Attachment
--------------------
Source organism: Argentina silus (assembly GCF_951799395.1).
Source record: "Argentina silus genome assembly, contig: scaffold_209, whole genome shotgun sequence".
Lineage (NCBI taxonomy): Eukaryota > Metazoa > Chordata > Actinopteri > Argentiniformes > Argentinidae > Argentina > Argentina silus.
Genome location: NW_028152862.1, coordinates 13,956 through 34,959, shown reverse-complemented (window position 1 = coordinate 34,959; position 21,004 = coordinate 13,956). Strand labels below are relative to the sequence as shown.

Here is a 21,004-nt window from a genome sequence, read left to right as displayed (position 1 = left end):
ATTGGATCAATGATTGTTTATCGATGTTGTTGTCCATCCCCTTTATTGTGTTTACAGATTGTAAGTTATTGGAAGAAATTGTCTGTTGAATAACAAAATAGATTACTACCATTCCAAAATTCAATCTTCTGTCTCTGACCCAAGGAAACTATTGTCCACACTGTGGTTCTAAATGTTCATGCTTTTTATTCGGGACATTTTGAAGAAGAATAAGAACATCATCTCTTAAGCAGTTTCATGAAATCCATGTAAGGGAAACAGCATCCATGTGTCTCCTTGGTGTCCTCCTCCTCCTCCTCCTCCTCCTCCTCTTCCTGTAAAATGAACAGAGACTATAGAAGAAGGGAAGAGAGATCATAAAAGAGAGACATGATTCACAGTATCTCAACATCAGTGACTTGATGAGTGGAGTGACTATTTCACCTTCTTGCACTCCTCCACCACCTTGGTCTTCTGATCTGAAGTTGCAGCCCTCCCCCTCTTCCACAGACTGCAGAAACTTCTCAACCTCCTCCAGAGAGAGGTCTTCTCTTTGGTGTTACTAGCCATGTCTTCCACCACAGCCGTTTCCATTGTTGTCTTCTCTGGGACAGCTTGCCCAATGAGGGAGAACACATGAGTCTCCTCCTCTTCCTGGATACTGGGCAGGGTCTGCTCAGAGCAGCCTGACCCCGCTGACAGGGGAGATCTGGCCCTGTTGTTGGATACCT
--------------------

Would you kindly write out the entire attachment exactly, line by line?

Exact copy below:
Source organism: Argentina silus (assembly GCF_951799395.1).
Source record: "Argentina silus genome assembly, contig: scaffold_209, whole genome shotgun sequence".
Lineage (NCBI taxonomy): Eukaryota > Metazoa > Chordata > Actinopteri > Argentiniformes > Argentinidae > Argentina > Argentina silus.
Genome location: NW_028152862.1, coordinates 13,956 through 34,959, shown reverse-complemented (window position 1 = coordinate 34,959; position 21,004 = coordinate 13,956). Strand labels below are relative to the sequence as shown.

Here is a 21,004-nt window from a genome sequence, read left to right as displayed (position 1 = left end):
ATTGGATCAATGATTGTTTATCGATGTTGTTGTCCATCCCCTTTATTGTGTTTACAGATTGTAAGTTATTGGAAGAAATTGTCTGTTGAATAACAAAATAGATTACTACCATTCCAAAATTCAATCTTCTGTCTCTGACCCAAGGAAACTATTGTCCACACTGTGGTTCTAAATGTTCATGCTTTTTATTCGGGACATTTTGAAGAAGAATAAGAACATCATCTCTTAAGCAGTTTCATGAAATCCATGTAAGGGAAACAGCATCCATGTGTCTCCTTGGTGTCCTCCTCCTCCTCCTCCTCCTCCTCCTCTTCCTGTAAAATGAACAGAGACTATAGAAGAAGGGAAGAGAGATCATAAAAGAGAGACATGATTCACAGTATCTCAACATCAGTGACTTGATGAGTGGAGTGACTATTTCACCTTCTTGCACTCCTCCACCACCTTGGTCTTCTGATCTGAAGTTGCAGCCCTCCCCCTCTTCCACAGACTGCAGAAACTTCTCAACCTCCTCCAGAGAGAGGTCTTCTCTTTGGTGTTACTAGCCATGTCTTCCACCACAGCCGTTTCCATTGTTGTCTTCTCTGGGACAGCTTGCCCAATGAGGGAGAACACATGAGTCTCCTCCTCTTCCTGGATACTGGGCAGGGTCTGCTCAGAGCAGCCTGACCCCGCTGACAGGGGAGATCTGGCCCTGTTGTTGGATACCT